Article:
Dana Davis Rehm, NPR’s senior v.p. of marketing, communications and external relations, will leave the network May 6 due to a reorganization of her division under new Chief Marketing Officer Emma Carrasco. The restructuring is intended to “put more emphasis on marketing than on communications,” said NPR President Gary Knell in a Feb. 14 email to station leaders. “Though I have only known Dana for a little more than one year, I can’t think of anyone who has demonstrated a deeper commitment to NPR and public radio, or who better reflects our values,” Knell wrote. “As our longest serving head of Marketing & Communications, she has established effective communications strategies and practices and a built a staff that has given me confidence that we could deal with anything that might come our way.”
Rehm joined NPR in 2001 after serving as head of Wisconsin Public Radio.
The author of The Catcher in the Rye and Franny and Zooey died in January 2010 after living for more than 50 years as a recluse in Cornish, N.H. Shortly after news of his death emerged, Hollywood screenwriter Shane Salerno announced he had been covertly working on Salinger, an independent documentary probing the author’s sheltered existence. Susan Lacy, American Masters executive producer, learned of Salerno’s film while attempting to procure the rights to an unrelated Salinger biography for the program. Salerno — whose screenplay credits include Alien vs. Predator: Requiem and Oliver Stone’s Savages — agreed to produce his film for American Masters after Lacy contacted him. Salerno is a fan of American Masters and says he taught himself the craft of documentary filmmaking by watching the biography series.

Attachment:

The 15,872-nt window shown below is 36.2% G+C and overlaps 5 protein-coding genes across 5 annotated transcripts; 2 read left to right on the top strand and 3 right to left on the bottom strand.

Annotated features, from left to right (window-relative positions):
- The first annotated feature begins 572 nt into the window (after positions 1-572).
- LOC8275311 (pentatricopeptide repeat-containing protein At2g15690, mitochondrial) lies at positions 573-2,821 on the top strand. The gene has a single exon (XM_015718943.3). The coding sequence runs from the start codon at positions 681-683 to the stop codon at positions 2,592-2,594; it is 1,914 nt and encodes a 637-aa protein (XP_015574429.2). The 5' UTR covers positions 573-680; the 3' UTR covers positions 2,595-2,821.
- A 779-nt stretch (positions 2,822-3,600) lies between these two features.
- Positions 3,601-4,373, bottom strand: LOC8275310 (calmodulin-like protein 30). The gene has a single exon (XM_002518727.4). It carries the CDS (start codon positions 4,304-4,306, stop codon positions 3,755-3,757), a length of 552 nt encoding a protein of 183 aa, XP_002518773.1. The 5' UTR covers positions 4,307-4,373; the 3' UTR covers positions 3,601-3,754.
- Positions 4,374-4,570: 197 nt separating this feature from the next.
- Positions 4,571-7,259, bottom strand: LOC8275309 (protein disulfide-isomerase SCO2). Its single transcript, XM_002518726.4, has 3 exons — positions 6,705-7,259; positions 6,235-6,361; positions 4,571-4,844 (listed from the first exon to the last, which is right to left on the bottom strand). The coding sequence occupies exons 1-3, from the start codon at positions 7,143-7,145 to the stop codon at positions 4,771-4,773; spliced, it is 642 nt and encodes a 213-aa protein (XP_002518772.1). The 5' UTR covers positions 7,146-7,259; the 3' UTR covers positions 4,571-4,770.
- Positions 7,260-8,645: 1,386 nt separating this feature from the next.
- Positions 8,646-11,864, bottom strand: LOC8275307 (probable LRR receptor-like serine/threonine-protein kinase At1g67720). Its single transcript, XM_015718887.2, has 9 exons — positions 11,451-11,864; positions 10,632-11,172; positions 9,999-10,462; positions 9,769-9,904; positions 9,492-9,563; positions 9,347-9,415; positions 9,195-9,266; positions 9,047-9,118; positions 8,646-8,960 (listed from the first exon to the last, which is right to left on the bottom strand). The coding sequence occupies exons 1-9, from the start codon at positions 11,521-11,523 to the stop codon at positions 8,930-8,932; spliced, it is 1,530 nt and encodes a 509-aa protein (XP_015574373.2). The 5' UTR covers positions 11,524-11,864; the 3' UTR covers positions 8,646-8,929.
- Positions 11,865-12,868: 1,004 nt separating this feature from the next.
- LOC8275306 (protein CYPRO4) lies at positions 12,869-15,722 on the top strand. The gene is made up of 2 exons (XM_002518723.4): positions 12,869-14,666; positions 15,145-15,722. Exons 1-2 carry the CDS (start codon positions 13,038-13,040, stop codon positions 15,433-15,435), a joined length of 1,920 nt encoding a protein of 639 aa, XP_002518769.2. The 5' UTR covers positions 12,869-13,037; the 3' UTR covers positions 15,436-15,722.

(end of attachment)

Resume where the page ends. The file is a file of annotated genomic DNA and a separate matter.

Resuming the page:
Latitude News, an online news outlet exploring world events and their reverberating effects in local U.S. communities and vice versa, surpassed the fundraising goal of its Kickstarter campaign to launch a new podcast. As of Feb. 14, 307 backers had pledged $46,200 towards a goal of $44,250. The newsroom currently produces an eponymous monthly 15-minute podcast distributed by Public Radio Exchange; it now will expand its output by introducing “The Local Global Mashup Show,” a weekly 30-minute podcast. Latitude News will use its Kickstarter contributions to fund the first three months of the program and hire a business development staffer to develop a paid subscription model for the podcast. Latitude News, which is headquartered in Cambridge, Mass., also plans to explore offering “The Local Global Mashup Show” for public radio broadcast, founder and editor Maria Balinska told Current.
Sesame Street is closing in on a truly remarkable achievement: 1 billion YouTube video views. So today it’s asking for a bit of help to put it over the top. The number reflects a “rarified digital milestone,” according to The Associated Press. It will be a first on YouTube for a nonprofit or U.S. children’s media outlet, and “reflects the increasingly multimedia nature of kid entertainment. Big Bird and Oscar the Grouch are now about as likely to be watched on an iPad, phone or laptop as they are on PBS,” the story notes.